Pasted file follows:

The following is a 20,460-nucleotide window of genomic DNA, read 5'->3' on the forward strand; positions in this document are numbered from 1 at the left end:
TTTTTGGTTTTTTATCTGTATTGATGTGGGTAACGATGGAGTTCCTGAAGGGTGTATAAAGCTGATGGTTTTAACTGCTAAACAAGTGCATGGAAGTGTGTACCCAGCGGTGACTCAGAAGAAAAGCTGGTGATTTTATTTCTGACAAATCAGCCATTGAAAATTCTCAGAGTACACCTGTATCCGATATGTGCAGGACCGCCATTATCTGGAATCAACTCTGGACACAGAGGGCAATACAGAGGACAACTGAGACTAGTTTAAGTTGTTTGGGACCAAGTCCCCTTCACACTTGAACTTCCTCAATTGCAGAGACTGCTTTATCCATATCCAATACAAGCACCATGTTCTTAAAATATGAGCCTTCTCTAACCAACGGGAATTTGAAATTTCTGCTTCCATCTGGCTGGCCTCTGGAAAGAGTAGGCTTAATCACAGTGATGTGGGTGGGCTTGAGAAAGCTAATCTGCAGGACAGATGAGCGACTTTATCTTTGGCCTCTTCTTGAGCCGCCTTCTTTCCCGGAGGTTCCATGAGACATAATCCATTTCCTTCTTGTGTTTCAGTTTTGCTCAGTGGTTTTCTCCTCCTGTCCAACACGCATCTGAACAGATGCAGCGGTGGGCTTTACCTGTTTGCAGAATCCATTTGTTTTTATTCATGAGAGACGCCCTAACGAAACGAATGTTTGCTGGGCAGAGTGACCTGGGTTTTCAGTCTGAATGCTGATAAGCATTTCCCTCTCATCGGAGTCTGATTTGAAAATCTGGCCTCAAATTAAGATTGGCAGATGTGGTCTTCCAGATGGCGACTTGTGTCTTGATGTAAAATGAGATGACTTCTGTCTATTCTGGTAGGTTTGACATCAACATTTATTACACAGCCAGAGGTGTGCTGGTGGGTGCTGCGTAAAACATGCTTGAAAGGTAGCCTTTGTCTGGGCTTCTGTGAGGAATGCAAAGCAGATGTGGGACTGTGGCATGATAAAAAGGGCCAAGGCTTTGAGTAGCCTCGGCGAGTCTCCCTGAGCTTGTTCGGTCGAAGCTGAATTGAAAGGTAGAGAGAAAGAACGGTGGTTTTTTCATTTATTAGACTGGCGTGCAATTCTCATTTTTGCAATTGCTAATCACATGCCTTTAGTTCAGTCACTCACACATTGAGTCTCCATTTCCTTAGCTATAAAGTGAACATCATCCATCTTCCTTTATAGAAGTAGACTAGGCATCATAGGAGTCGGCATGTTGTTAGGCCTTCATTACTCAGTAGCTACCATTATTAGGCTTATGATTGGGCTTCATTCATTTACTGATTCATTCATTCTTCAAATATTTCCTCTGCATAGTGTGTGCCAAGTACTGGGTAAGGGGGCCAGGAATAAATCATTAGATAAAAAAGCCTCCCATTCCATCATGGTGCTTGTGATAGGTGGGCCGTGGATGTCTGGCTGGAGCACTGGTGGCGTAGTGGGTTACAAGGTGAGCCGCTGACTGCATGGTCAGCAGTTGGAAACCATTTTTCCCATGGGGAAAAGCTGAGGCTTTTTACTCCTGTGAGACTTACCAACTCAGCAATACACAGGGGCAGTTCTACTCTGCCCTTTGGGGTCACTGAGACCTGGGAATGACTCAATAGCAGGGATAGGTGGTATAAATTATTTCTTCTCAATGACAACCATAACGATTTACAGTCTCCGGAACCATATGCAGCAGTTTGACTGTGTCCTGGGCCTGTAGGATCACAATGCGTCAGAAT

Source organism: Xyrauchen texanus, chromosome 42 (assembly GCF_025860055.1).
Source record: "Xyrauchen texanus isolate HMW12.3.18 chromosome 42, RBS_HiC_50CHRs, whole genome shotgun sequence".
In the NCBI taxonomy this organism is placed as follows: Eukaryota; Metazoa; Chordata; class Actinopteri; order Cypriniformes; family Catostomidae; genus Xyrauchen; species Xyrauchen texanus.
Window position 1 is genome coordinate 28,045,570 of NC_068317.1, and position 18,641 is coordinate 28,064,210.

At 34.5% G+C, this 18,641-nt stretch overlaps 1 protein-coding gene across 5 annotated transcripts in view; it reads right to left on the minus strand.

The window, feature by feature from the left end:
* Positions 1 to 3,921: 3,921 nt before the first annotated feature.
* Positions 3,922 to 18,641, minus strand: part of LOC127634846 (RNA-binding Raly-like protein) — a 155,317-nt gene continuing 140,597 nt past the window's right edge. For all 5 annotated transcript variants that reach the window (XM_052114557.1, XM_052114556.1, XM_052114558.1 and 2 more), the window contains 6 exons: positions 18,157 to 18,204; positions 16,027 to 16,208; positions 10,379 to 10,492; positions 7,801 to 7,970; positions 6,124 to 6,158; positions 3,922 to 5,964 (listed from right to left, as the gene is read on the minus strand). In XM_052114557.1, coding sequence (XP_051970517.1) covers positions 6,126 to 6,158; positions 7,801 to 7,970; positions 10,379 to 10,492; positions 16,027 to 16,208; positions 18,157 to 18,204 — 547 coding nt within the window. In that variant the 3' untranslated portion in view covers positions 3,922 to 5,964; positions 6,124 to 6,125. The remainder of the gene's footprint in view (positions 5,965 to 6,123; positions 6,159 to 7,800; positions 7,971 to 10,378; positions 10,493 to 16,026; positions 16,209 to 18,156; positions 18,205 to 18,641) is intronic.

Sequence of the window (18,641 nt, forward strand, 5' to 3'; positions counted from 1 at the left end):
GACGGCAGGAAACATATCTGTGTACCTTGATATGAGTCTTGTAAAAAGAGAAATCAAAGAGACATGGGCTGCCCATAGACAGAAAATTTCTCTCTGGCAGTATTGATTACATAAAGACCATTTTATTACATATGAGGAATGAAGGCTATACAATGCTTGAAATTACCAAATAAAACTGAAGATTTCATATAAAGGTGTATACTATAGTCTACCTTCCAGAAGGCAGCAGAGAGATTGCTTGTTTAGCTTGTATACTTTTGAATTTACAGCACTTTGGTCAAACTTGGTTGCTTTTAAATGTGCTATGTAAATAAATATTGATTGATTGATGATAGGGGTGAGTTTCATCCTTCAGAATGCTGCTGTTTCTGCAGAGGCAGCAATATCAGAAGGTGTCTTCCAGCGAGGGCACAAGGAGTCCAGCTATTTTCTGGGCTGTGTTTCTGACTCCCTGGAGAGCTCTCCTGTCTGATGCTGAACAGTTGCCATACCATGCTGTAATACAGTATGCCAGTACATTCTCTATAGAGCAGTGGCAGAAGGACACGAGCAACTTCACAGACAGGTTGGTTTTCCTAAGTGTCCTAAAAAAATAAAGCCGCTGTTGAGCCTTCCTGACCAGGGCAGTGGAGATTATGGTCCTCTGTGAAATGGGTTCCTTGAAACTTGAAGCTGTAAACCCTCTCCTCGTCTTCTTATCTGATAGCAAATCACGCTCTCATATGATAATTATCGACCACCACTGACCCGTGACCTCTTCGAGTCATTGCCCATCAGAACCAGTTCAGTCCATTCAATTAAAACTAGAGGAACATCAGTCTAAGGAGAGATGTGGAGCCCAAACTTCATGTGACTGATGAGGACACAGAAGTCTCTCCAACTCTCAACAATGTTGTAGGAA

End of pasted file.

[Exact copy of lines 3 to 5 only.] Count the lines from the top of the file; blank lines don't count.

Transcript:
Source organism: Xyrauchen texanus, chromosome 42 (assembly GCF_025860055.1).
Source record: "Xyrauchen texanus isolate HMW12.3.18 chromosome 42, RBS_HiC_50CHRs, whole genome shotgun sequence".
In the NCBI taxonomy this organism is placed as follows: Eukaryota; Metazoa; Chordata; class Actinopteri; order Cypriniformes; family Catostomidae; genus Xyrauchen; species Xyrauchen texanus.